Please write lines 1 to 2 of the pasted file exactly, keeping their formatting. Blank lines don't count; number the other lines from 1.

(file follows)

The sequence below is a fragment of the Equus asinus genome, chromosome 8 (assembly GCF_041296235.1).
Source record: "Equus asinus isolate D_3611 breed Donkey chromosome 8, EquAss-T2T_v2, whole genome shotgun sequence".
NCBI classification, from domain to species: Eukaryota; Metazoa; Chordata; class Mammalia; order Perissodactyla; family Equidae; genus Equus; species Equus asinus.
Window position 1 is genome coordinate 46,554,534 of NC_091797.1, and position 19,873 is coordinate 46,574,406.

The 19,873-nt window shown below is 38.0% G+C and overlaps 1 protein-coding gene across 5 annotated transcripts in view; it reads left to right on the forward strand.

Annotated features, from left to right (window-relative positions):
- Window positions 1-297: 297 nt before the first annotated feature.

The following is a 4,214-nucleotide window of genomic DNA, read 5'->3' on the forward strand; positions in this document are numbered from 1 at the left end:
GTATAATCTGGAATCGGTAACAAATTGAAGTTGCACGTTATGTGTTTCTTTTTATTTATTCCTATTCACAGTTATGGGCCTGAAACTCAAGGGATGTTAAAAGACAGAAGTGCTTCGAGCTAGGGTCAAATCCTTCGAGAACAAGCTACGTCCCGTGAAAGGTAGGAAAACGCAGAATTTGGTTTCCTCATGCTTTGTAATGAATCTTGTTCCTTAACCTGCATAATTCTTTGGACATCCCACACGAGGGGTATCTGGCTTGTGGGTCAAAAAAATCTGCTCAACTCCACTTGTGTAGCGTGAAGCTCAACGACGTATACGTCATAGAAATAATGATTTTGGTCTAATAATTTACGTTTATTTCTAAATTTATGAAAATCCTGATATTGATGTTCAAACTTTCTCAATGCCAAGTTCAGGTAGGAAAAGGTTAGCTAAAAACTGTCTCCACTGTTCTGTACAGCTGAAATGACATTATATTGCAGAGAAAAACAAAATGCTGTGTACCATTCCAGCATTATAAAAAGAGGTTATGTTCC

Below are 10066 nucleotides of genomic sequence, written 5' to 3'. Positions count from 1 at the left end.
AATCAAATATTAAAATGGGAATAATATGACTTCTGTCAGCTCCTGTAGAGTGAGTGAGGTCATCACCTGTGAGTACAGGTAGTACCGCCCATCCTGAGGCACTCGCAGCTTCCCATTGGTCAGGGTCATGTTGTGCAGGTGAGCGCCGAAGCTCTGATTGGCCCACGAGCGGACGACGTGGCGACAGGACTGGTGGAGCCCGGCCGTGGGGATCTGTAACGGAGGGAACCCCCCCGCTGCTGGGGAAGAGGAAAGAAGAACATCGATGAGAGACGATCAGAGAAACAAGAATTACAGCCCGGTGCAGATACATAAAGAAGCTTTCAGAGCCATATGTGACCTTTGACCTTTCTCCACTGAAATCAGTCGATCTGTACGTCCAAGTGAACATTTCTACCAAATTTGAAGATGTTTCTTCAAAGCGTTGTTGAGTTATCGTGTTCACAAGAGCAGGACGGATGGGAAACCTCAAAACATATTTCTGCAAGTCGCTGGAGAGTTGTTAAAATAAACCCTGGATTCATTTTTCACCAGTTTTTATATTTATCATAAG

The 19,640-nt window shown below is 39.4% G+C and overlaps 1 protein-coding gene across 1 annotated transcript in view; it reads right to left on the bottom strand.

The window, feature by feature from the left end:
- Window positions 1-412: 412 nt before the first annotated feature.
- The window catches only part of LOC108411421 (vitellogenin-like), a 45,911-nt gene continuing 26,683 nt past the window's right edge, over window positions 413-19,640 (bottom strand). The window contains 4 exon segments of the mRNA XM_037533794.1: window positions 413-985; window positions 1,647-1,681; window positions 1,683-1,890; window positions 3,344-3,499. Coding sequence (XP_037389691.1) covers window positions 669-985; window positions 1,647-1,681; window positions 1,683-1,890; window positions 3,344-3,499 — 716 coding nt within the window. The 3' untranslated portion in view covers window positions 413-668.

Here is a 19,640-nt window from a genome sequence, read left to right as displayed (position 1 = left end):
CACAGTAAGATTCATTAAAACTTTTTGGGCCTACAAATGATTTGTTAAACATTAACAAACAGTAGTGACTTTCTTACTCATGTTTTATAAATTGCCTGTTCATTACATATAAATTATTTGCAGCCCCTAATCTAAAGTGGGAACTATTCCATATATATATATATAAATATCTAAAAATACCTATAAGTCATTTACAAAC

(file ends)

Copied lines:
The sequence below is a fragment of the Equus asinus genome, chromosome 8 (assembly GCF_041296235.1).
Source record: "Equus asinus isolate D_3611 breed Donkey chromosome 8, EquAss-T2T_v2, whole genome shotgun sequence".